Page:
Chinese teacher scammed out of $548,000 believes scammer will still marry her

Chinese teacher scammed out of $548,000 believes scammer will still marry herChinese teacher scammed out of $548,000 believes scammer will still marry her
via Mussi Katz
Bryan Ke
October 12, 2023
A Chinese teacher reportedly insisted to police that the scammer who took off with her money amounting to hundreds of thousands of dollars would still marry her despite authorities’ efforts to dissuade the victim multiple times.
What happened: The incident started in November 2022 when the victim, identified as a 38-year-old teacher with the surname Yuan, began transferring money to a man she met online, according to local media.
He allegedly promised her that she would make a fortune through the money sent, which would be invested in Bitcoin. Yuan described the man in the photos and videos the perpetrator posted online as a handsome, wealthy and kindhearted person who loved animals.
Losing money: Yuan lost a total amount of 4 million yuan ($548,000) to the scam that lasted until March. Police believe Yuan was a victim of “sha zhu pan,” loosely translated to “pig butchering” in English. Victims of the popular and complex scams are often baited into eventual relationships, usually romantic or business, that lead to victims handing over their money to the scammers.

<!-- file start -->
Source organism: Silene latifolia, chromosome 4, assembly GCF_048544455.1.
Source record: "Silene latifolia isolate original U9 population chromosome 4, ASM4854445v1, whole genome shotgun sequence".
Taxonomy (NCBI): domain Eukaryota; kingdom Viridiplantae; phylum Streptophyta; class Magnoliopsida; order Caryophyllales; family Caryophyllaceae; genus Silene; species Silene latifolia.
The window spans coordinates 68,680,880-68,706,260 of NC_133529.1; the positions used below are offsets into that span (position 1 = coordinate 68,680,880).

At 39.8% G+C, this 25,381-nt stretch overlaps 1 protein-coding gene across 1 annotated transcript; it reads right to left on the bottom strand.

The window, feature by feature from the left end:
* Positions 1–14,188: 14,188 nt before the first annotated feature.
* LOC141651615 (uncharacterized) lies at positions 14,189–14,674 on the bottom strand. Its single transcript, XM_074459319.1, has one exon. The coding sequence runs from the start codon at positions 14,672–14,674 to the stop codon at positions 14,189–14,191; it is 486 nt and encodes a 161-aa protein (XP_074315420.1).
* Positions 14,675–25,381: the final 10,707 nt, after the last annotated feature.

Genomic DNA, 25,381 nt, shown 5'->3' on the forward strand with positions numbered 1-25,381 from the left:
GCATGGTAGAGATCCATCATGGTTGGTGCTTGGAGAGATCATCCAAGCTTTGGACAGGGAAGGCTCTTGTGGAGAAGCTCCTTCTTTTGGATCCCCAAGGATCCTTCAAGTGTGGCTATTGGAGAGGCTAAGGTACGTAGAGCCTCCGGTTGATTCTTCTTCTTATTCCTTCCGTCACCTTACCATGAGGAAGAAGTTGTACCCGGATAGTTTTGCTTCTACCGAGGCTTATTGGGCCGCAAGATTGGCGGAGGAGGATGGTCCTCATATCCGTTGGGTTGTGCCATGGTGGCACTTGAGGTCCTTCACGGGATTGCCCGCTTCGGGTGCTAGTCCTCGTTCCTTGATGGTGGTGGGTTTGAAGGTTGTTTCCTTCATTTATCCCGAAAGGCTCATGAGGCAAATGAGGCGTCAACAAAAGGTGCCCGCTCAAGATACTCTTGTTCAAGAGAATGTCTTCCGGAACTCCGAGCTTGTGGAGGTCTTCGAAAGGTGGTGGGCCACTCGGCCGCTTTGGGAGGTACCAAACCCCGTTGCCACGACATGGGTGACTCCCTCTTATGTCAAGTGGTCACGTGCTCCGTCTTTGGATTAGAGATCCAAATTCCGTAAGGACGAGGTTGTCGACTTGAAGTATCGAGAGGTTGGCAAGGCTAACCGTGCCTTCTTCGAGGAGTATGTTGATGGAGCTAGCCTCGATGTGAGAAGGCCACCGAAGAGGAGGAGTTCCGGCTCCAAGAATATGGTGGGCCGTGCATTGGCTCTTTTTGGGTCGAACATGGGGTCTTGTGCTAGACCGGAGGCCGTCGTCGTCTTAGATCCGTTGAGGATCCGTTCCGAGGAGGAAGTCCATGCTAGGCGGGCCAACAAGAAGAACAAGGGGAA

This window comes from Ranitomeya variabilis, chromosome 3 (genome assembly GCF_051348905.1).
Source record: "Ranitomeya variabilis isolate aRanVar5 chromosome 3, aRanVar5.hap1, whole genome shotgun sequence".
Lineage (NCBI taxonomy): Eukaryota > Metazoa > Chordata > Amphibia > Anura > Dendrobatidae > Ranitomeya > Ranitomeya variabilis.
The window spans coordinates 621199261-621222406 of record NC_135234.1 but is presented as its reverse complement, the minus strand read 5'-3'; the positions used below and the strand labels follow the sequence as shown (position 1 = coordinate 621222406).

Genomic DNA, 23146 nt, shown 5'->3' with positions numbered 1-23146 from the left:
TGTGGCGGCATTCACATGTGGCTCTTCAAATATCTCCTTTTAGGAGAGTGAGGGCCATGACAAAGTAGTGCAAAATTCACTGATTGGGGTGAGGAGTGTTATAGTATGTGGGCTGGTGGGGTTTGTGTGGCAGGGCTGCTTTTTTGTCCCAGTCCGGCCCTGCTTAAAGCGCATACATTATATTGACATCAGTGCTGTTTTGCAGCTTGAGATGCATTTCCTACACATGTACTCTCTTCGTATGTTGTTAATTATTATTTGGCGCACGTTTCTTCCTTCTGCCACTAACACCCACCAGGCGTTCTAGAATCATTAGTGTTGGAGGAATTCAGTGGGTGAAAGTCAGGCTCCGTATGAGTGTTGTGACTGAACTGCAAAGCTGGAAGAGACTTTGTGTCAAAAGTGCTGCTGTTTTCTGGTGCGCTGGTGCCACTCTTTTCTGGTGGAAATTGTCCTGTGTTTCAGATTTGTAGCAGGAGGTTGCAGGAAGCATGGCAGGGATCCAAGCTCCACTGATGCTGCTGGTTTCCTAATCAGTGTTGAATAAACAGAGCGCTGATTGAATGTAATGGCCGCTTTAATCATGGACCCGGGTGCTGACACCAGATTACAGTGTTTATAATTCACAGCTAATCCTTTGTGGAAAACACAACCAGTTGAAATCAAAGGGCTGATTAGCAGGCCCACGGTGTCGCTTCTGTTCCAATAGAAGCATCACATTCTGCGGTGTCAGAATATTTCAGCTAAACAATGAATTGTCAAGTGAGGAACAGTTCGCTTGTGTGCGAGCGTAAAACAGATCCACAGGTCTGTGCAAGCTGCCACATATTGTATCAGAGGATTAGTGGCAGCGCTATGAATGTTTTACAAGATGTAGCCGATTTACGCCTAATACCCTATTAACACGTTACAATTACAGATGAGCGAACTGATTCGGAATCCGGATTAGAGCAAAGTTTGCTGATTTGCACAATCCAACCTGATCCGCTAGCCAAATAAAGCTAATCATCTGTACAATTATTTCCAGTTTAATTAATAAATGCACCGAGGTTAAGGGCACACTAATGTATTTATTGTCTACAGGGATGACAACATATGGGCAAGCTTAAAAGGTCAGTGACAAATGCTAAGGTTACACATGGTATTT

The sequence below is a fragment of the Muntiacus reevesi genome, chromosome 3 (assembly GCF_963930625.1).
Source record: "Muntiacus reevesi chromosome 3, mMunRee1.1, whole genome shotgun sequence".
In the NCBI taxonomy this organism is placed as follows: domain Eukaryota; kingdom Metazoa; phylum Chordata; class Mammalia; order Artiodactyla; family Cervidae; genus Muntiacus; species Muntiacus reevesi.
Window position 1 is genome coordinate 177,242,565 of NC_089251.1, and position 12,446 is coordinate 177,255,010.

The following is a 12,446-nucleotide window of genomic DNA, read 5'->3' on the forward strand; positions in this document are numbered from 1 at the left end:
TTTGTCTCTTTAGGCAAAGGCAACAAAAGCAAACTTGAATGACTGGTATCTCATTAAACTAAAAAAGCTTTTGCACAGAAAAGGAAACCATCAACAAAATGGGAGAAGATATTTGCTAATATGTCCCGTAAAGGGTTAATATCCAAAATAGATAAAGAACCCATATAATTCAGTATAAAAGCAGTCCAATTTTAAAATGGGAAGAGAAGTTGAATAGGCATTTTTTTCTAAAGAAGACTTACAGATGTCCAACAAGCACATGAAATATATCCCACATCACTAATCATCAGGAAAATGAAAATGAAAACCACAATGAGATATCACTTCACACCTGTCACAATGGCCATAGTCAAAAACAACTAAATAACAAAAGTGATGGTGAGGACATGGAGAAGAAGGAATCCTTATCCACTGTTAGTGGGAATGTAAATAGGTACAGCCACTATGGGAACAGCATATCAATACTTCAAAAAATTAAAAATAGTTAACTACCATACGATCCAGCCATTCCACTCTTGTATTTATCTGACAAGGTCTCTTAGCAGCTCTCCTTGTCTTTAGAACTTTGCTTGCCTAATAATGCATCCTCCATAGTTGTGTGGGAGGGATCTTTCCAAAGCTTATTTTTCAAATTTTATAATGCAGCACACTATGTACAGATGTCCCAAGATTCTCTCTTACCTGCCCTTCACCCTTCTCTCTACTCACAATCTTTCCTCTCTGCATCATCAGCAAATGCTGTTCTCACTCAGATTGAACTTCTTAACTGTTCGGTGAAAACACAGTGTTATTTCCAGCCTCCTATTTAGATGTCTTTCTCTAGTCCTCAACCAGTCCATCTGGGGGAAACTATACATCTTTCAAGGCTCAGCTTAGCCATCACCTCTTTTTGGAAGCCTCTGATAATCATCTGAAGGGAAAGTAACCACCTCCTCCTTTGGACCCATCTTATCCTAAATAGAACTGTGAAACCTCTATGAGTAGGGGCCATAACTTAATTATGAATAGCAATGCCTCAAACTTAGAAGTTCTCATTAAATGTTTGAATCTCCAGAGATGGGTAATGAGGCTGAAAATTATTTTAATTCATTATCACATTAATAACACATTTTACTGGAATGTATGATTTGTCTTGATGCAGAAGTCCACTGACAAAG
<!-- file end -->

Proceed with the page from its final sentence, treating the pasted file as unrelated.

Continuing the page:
Police involvement: Authorities were eventually alerted after noticing unusual activity in Yuan’s bank account. They approached her multiple times to warn her about becoming a victim of a love scam, but she insisted that she was not.
Yuan reportedly even lied to the police on several occasions, including a time when she told them she did not transfer 640,000 yuan ($87,000) to the scammer despite her bank records showing the transaction. She also told them that she was buying discounted luxury bags from the perpetrator during another visit from the authorities.
Causing her more distress: During the police’s ninth visit on Jan. 9, Yuan reportedly told them that the “life pressure” they put on her was “bigger than that of being scammed.”
She also told them that she would not be running to them crying in the end, despite what officers told her about their experience with other victims.
Realization and denial: Yuan eventually suspected the man was a con artist when another woman informed her that the same man had cheated on her and scammed her.
Yuan called the police on March 9, and despite the new information, she was still in disbelief. Breaking down in tears, Yuan told the police during their 12th meeting, “I don’t believe it. He will marry me.”
Speaking to local media, a Yangpu District officer who was part of the anti-scam team said Yuan had “invested so much money and emotion in it that she would rather believe the police were scammers.”
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